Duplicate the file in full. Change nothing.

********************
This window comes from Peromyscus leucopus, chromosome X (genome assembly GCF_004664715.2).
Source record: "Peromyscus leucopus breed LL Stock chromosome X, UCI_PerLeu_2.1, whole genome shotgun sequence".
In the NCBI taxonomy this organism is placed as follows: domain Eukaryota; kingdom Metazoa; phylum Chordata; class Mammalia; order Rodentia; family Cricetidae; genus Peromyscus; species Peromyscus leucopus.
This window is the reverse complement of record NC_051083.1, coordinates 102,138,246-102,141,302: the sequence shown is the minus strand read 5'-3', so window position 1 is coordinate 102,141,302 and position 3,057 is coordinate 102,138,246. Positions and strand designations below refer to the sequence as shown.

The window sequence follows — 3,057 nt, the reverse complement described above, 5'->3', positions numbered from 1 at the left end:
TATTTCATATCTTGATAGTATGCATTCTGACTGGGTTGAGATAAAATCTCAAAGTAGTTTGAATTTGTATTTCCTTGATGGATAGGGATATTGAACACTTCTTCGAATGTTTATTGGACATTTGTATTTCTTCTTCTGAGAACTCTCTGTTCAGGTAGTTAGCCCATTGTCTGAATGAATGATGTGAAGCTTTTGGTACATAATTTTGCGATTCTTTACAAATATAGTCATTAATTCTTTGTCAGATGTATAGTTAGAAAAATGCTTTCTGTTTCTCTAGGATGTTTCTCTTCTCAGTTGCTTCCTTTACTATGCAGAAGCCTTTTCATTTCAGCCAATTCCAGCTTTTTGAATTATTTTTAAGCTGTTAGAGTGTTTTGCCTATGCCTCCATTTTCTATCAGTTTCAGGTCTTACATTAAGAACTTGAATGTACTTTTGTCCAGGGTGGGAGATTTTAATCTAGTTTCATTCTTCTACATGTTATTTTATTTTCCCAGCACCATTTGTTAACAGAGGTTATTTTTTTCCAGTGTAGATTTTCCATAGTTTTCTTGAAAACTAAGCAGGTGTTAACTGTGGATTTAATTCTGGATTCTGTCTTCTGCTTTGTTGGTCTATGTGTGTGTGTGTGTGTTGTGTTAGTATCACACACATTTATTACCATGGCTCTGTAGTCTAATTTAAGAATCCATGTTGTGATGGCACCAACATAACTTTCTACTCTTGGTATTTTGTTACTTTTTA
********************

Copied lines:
This window comes from Peromyscus leucopus, chromosome X (genome assembly GCF_004664715.2).
Source record: "Peromyscus leucopus breed LL Stock chromosome X, UCI_PerLeu_2.1, whole genome shotgun sequence".
In the NCBI taxonomy this organism is placed as follows: domain Eukaryota; kingdom Metazoa; phylum Chordata; class Mammalia; order Rodentia; family Cricetidae; genus Peromyscus; species Peromyscus leucopus.
This window is the reverse complement of record NC_051083.1, coordinates 102,138,246-102,141,302: the sequence shown is the minus strand read 5'-3', so window position 1 is coordinate 102,141,302 and position 3,057 is coordinate 102,138,246. Positions and strand designations below refer to the sequence as shown.

The window sequence follows — 3,057 nt, the reverse complement described above, 5'->3', positions numbered from 1 at the left end:
TATTTCATATCTTGATAGTATGCATTCTGACTGGGTTGAGATAAAATCTCAAAGTAGTTTGAATTTGTATTTCCTTGATGGATAGGGATATTGAACACTTCTTCGAATGTTTATTGGACATTTGTATTTCTTCTTCTGAGAACTCTCTGTTCAGGTAGTTAGCCCATTGTCTGAATGAATGATGTGAAGCTTTTGGTACATAATTTTGCGATTCTTTACAAATATAGTCATTAATTCTTTGTCAGATGTATAGTTAGAAAAATGCTTTCTGTTTCTCTAGGATGTTTCTCTTCTCAGTTGCTTCCTTTACTATGCAGAAGCCTTTTCATTTCAGCCAATTCCAGCTTTTTGAATTATTTTTAAGCTGTTAGAGTGTTTTGCCTATGCCTCCATTTTCTATCAGTTTCAGGTCTTACATTAAGAACTTGAATGTACTTTTGTCCAGGGTGGGAGATTTTAATCTAGTTTCATTCTTCTACATGTTATTTTATTTTCCCAGCACCATTTGTTAACAGAGGTTATTTTTTTCCAGTGTAGATTTTCCATAGTTTTCTTGAAAACTAAGCAGGTGTTAACTGTGGATTTAATTCTGGATTCTGTCTTCTGCTTTGTTGGTCTATGTGTGTGTGTGTGTGTTGTGTTAGTATCACACACATTTATTACCATGGCTCTGTAGTCTAATTTAAGAATCCATGTTGTGATGGCACCAACATAACTTTCTACTCTTGGTATTTTGTTACTTTTTA